The Hill Country Transit District will be asking for slightly less money when they present their next budget request to the Copperas Cove City Council.
Interim City Manager Ryan Haverlah told the council members at the beginning of a special meeting Friday afternoon that budget requests from outside groups seeking money from the city will be heard at a special council workshop Aug. 1. But presentations at that workshop will be limited to 10 minutes. Haverlah said the complicated nature of the transit district’s upcoming budget request required extra time, which is why the meeting was needed.
During an in-depth presentation to the council, Darrell Burtner from the Hop took city council members through the process the transit district uses to determine what they request from communities served by bus service known as the Hop.
Burtner, who is the urban operations director for the district, said his role was to present as much information as possible to the city council and the public. Hill Country Transit needs to have its budget in place by mid-August, which created the need to hold a series of presentations with cities such as Killeen, Temple and Copperas Cove that are served by the Hop.
Burtner emphasized at the beginning of his presentation that the leaders of Bell County and each city within the transit district determine the level of service they receive. Hill Country Transit determines how much it costs per hour to run routes in each community and then tells each city what it will cost to add to, subtract from or maintain its current level of service. It’s then up to each government to determine what they are willing to pay, and the district adjusts the bus routes as needed.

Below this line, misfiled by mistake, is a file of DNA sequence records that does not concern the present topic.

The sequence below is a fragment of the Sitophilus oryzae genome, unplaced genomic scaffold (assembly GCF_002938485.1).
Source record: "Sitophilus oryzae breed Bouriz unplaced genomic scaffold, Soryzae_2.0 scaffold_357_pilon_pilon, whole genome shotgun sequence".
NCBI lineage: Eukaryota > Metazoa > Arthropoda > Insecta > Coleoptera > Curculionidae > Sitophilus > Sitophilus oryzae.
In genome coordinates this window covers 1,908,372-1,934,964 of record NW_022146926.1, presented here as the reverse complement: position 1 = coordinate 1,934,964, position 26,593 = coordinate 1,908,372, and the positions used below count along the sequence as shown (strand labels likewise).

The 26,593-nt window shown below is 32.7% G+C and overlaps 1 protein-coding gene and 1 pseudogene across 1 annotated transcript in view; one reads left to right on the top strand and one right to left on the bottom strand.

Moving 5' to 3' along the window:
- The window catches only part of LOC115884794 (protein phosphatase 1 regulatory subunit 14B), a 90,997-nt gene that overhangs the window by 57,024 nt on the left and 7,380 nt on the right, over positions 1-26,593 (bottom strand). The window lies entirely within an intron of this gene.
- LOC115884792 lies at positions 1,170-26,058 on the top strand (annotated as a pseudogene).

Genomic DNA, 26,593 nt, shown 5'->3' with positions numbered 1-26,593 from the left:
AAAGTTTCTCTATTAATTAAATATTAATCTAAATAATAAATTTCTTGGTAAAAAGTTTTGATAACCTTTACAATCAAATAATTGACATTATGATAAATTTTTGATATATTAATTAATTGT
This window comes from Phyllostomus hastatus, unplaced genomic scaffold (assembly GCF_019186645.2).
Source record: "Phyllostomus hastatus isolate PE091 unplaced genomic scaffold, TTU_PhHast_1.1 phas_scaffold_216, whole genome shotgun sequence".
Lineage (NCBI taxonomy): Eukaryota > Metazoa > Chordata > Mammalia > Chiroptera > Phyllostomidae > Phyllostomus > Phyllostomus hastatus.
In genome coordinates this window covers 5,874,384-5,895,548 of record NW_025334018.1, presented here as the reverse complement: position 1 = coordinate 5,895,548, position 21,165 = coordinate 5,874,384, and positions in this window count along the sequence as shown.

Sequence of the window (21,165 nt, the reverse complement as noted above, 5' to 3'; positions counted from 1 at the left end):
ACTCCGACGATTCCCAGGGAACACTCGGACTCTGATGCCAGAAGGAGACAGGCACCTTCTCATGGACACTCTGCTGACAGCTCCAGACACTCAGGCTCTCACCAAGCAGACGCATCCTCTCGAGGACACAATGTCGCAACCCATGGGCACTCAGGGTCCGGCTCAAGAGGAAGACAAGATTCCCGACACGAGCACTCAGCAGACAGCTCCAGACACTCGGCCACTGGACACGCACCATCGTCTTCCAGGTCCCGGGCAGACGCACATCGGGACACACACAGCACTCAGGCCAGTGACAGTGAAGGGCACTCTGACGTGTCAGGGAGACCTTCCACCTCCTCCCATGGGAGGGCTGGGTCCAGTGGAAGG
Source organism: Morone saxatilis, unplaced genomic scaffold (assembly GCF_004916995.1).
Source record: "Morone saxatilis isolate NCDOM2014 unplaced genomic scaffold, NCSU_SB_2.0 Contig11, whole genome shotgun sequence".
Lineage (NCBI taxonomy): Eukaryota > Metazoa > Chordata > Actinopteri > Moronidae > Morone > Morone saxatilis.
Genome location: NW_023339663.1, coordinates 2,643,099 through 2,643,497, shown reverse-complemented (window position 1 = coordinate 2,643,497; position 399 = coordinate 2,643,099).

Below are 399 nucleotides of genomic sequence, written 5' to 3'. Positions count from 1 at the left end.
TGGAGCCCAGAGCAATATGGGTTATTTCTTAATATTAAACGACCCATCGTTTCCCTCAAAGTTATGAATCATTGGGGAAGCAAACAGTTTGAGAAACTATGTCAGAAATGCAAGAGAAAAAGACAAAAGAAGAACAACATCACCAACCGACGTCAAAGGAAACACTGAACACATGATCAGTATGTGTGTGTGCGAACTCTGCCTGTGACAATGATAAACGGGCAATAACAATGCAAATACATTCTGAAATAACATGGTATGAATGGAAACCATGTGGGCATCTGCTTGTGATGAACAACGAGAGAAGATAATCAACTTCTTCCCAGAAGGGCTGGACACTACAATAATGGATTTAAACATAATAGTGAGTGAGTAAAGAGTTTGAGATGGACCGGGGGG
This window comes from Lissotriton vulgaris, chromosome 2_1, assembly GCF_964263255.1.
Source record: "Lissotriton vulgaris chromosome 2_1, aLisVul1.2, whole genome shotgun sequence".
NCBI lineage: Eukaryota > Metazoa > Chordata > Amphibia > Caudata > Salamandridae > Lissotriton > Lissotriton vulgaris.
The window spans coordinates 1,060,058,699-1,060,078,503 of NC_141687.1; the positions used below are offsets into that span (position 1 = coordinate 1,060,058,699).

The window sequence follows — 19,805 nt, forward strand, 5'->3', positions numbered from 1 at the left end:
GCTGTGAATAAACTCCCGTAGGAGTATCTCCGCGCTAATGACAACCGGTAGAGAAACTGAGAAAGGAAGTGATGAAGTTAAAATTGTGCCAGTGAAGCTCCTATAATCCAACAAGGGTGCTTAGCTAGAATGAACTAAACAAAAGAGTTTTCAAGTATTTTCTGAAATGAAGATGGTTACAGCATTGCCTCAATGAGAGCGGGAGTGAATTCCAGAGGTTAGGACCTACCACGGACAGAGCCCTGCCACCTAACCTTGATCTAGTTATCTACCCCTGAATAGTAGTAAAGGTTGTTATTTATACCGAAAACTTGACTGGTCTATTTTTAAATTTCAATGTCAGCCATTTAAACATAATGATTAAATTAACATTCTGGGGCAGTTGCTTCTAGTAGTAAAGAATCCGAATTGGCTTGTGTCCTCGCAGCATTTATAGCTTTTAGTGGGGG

Burtner said the estimated cost per service hour for the next fiscal year is $94.
Hill Country is planning to ask the city council for $98,089 for operations in the next fiscal year. That’s a slight reduction from the $100,000 dollars asked for and granted by the council last year.
Burtner also noted that the district had no intention to raise fares in the next fiscal year. Burtner explained that fare box money is taken out of the Hop’s operating expenses before any federal grants are applied. By increasing the money taken in from fares, the district would see a reduction in federal contributions. Moreover, doubling fares on Hop buses to $2 would have a financial impact on low-income riders and would likely lead to reduced ridership. That would lead to additional cuts in the amount of federal money the district would receive.
However, that does not mean Hill Country is giving up on ways to raise revenue. Burtner said the district is exploring putting advertising on buses. He said early talks with a company that sells ads and then puts them on the buses shows the district would collect more money than if it raised fares. Moreover, that money could be applied to the district’s matching funds and would not affect any grants received from the federal government.
Burtner said the advertising idea is still being investigated and could be in place as early as January.
After the presentation, Councilman Marc Payne asked Burtner if it might be possible for the transit district to lease buses to other groups or companies outside of current operating hours. Burtner said he didn’t know if there was any policy that might prevent bus leasing, but he was unsure if it would be a good idea due to the maintenance cost.
Councilman Dan Yancey expressed disappointment that it had taken so long for Hill Country to explore the idea of advertising on buses as a means to raise revenue. While he was happy that the ad revenue might help the transit district, he wondered why the possibility hadn’t been explored sooner. Burtner said he was told when he started at the agency that the idea was too expensive and time-consuming. He added that if someone within the district was selling the ads that might be true, but that having an outside company do the work made the idea profitable.
Councilman Jay Manning said that he was still having problems with having city taxpayers foot so much of the bill for operating the transit service. He felt that riders rather than taxpayers should contribute more to the operation of the Hop.
The Hill Country Transit District will hold two public meetings this month to get input about its plans for the next fiscal year. The first will be held at 6 p.m. June 18 at the City of Killeen Transportation Office. The second will be held at 6 p.m. June 20 at the Temple Public Library.